Historical True Crime 


Anybody who saw the movie The Sting, starring Paul Newman and Robert Redford, remembers the elaborate book-making setup where the obnoxious "mark" placed his bets amid the hustle and bustle of clerks and gamblers and the clatter of telegraph keys as the announcer called the races from distant tracks. Had you been in Boise a century ago you too could have placed bets on horse races as they were being run on tracks across the country.

In 1904 a Statesman reporter described the scene at a local betting parlor: "Again the merry clicking of the telegraph instrument is heard at the Hoffman and the calls of the operator as he reels off the races, while tout and talent glue their eyes to the big blackboard and allow their imaginations to transport them to the track as easy money sensations chase up and down their backbones." These words come remarkably close to describing the scene in The Sting, although this wasn't one, except that bettors certainly got stung. Today at Les Bois Park television screens make it unnecessary to imagine the action as you had to in Boise a hundred years ago.

Western Union supplied the wire service necessary to provide Boise's horse race gamblers with accounts of races as they were run on faraway tracks. Boise's city council licensed the operation, at first for $25 per month, then for $50, and finally, in an apparent effort to close it down, jumped the fee to $200 a month. If that was what the city fathers intended, they succeeded, at least temporarily.

The betting parlor closed its doors on February 29, 1904, the day its monthly license expired, but by mid-March reopened. The proprietors had been placed in a difficult situation, since their contract with Western Union had to be honored whether they were open or not, and it called for a $3,000 penalty if they canceled.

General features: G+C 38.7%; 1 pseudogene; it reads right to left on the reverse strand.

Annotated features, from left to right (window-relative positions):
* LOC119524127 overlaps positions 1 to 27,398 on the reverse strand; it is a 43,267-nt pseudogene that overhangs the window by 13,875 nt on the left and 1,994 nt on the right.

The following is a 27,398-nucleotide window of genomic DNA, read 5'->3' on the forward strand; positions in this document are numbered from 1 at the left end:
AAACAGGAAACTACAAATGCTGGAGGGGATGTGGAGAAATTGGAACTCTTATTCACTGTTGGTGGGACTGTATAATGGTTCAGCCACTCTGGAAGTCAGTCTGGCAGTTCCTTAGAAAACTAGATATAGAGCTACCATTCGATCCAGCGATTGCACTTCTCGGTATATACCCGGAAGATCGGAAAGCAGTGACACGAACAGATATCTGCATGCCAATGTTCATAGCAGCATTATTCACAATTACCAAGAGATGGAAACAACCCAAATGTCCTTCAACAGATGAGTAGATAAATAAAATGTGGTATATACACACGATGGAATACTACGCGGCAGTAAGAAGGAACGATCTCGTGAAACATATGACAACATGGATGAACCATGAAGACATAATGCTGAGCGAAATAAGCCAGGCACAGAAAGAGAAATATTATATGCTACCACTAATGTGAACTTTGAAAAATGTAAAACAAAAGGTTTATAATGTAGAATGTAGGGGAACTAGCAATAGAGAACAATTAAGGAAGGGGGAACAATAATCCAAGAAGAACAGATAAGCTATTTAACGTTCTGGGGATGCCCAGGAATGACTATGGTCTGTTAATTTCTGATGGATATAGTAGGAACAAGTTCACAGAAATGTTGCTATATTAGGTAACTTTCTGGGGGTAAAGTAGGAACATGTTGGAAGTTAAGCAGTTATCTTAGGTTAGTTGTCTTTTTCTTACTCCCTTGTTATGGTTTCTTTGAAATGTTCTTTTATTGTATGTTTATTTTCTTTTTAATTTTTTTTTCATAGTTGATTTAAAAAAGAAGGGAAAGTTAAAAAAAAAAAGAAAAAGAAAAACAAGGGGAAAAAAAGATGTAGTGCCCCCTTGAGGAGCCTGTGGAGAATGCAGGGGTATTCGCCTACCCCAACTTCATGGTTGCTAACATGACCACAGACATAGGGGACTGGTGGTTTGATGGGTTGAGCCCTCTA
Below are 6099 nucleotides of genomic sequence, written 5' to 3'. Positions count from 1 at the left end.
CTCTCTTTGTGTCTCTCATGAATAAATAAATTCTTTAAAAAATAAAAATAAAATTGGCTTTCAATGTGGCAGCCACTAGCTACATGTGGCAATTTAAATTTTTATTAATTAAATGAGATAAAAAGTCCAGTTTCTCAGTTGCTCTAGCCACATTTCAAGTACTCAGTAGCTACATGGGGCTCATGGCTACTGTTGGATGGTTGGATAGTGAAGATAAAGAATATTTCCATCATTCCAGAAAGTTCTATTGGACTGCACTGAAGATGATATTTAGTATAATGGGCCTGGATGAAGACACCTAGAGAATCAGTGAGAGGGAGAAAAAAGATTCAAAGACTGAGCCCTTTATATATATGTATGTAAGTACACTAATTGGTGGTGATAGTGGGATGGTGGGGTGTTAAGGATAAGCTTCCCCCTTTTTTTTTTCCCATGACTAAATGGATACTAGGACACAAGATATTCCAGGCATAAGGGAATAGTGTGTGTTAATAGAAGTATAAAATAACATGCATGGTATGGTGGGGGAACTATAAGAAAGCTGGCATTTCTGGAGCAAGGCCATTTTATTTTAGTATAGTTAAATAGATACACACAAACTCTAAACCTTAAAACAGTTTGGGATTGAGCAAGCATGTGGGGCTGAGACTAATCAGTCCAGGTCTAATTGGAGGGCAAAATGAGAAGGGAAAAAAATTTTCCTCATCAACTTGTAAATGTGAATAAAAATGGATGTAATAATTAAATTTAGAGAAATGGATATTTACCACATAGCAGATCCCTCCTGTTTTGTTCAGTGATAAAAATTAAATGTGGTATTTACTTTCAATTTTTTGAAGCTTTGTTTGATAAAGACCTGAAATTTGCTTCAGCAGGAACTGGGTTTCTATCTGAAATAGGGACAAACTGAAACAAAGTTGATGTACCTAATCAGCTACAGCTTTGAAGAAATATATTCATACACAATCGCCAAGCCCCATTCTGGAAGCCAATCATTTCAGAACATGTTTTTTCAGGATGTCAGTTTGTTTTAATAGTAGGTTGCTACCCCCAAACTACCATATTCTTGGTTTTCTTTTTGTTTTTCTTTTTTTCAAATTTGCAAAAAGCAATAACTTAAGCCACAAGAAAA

Since the wire service contract had been negotiated on the basis of the $25 per month city license fee, the proprietors hoped that the council would bail them out by a allowing a temporary reduction until the Western Union contract expired. We have not been able to find out the outcome, since the papers don't mention it again. Our guess is that the proprietors were stuck, since reform was in the air across the country in 1904, and all forms of vice, including gambling, were being targeted.

Police raids on illegal or unlicensed gambling establishments have continued to make the news from that time until the present. Across Idaho, when county ordinances were involved, the local sheriff did the raiding. We'll tell you more about gambling on the Idaho frontier next time.:

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